Title

Venus like Death: Poems on Velázquez's Painting

Subject Area

Spanish Peninsular Studies

Abstract

This paper explores the intertextual frontier of painting and poetry in the Spanish language. It shows the importance of museums in the development of ecphrastic poetry, which before then concerned itself more with the painter than any specific painting. The opening of the Prado Museum in 1819 brought into public view for the first time many of the masterpieces of the 17th-century artist Diego Velázquez, such as Las Meninas and his portraits of nobility and court jesters. Five years later, the opening of the National Gallery in London added further to Velázquez’s stature, particularly with the display of the Rokeby Venus in 1906. At this time technology made photographic reproductions relatively affordable, particularly in museum catalogs; the slashing of the Venus by a suffragette in 1914 led to the image’s appearing in newspapers around the world. Beginning with Hispanic Modernism poets found inspiration in an ecphrastic relationship with Velázquez, often subverting the visual image with wordplay, unexpected allusions, free associations, and other devices that often create competing imaginary spaces, taking the original image into a startling interpretation. Following an overview of ecphrastic poetry, the paper concentrates on two poems on the Rokeby Venus inspired by an exhibition on the 300th anniversary of Velázquez’s death in 1961, the first time this painting had been publicly seen in Spain. The importance of this exhibition, and another in 1990 when the Venus returned again to Madrid, led to important work on both sides of the Atlantic providing insight into how we see and read images.

Brief Bio Note

Ph.D., University of Georgia: La poesía agónica de José Luis Hidalgo. Associate Professor of Spanish-language Poetry at the University of North Texas. Studies poetry, ecphrasis, culture and the avant-garde, and translation.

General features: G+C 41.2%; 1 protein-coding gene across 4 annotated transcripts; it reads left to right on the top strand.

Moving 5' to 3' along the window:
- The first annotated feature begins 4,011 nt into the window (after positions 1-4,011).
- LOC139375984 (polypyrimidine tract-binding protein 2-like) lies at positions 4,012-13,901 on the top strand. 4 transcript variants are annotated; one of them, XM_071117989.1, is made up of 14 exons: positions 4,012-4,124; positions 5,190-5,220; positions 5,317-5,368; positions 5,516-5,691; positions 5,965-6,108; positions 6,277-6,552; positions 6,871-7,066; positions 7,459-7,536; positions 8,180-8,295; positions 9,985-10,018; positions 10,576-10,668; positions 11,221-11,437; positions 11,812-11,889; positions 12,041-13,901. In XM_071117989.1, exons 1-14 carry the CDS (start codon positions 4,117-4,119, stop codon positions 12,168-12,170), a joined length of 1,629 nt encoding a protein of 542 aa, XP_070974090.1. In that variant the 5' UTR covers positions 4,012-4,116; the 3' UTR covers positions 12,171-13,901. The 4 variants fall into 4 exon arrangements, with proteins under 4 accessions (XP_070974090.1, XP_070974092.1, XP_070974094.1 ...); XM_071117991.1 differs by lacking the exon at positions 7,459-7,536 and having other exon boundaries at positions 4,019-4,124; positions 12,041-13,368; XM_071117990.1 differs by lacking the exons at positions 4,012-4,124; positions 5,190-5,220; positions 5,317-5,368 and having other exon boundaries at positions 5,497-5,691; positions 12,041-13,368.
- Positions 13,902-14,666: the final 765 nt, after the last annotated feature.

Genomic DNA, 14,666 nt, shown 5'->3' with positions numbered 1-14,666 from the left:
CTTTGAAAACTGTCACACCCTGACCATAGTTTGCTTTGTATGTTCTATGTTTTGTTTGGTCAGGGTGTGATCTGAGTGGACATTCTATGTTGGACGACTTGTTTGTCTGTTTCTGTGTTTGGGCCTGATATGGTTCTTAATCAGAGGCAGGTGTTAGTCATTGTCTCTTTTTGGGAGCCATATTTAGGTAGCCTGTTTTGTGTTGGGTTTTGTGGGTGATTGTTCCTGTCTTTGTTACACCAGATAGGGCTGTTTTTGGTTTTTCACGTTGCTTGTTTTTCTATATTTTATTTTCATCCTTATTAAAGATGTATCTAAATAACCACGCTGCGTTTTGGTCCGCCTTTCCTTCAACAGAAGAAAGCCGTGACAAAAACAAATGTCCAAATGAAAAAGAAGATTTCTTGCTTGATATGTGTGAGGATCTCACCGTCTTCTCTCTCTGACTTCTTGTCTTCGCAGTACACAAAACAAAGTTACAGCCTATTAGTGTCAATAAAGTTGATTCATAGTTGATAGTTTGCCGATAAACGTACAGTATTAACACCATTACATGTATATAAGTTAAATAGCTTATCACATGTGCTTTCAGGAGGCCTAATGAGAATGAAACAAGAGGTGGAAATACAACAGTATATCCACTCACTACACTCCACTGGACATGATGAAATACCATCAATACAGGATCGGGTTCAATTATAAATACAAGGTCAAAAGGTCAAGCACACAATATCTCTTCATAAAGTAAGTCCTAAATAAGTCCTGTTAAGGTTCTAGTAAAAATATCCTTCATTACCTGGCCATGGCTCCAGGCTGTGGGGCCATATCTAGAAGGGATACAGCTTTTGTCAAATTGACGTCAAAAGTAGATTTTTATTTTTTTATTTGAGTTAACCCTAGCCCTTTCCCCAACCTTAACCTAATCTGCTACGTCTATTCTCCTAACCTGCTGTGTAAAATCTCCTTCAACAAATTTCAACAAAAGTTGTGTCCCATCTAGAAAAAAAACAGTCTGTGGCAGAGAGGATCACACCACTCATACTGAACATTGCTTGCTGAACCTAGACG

Keywords

Ecphrasis, Spanish poetry, Velázquez, Rokeby Venus, Manuel Mantero, Gerardo Diego, Museums

Location

Room 211

Presentation Year

2015

Start Date

3-26-2015 3:00 PM

End Date

3-26-2015 4:15 PM

Embargo

5-23-2017

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Mar 26th, 3:00 PM Mar 26th, 4:15 PM

Venus like Death: Poems on Velázquez's Painting

Room 211

This paper explores the intertextual frontier of painting and poetry in the Spanish language. It shows the importance of museums in the development of ecphrastic poetry, which before then concerned itself more with the painter than any specific painting. The opening of the Prado Museum in 1819 brought into public view for the first time many of the masterpieces of the 17th-century artist Diego Velázquez, such as Las Meninas and his portraits of nobility and court jesters. Five years later, the opening of the National Gallery in London added further to Velázquez’s stature, particularly with the display of the Rokeby Venus in 1906. At this time technology made photographic reproductions relatively affordable, particularly in museum catalogs; the slashing of the Venus by a suffragette in 1914 led to the image’s appearing in newspapers around the world. Beginning with Hispanic Modernism poets found inspiration in an ecphrastic relationship with Velázquez, often subverting the visual image with wordplay, unexpected allusions, free associations, and other devices that often create competing imaginary spaces, taking the original image into a startling interpretation. Following an overview of ecphrastic poetry, the paper concentrates on two poems on the Rokeby Venus inspired by an exhibition on the 300th anniversary of Velázquez’s death in 1961, the first time this painting had been publicly seen in Spain. The importance of this exhibition, and another in 1990 when the Venus returned again to Madrid, led to important work on both sides of the Atlantic providing insight into how we see and read images.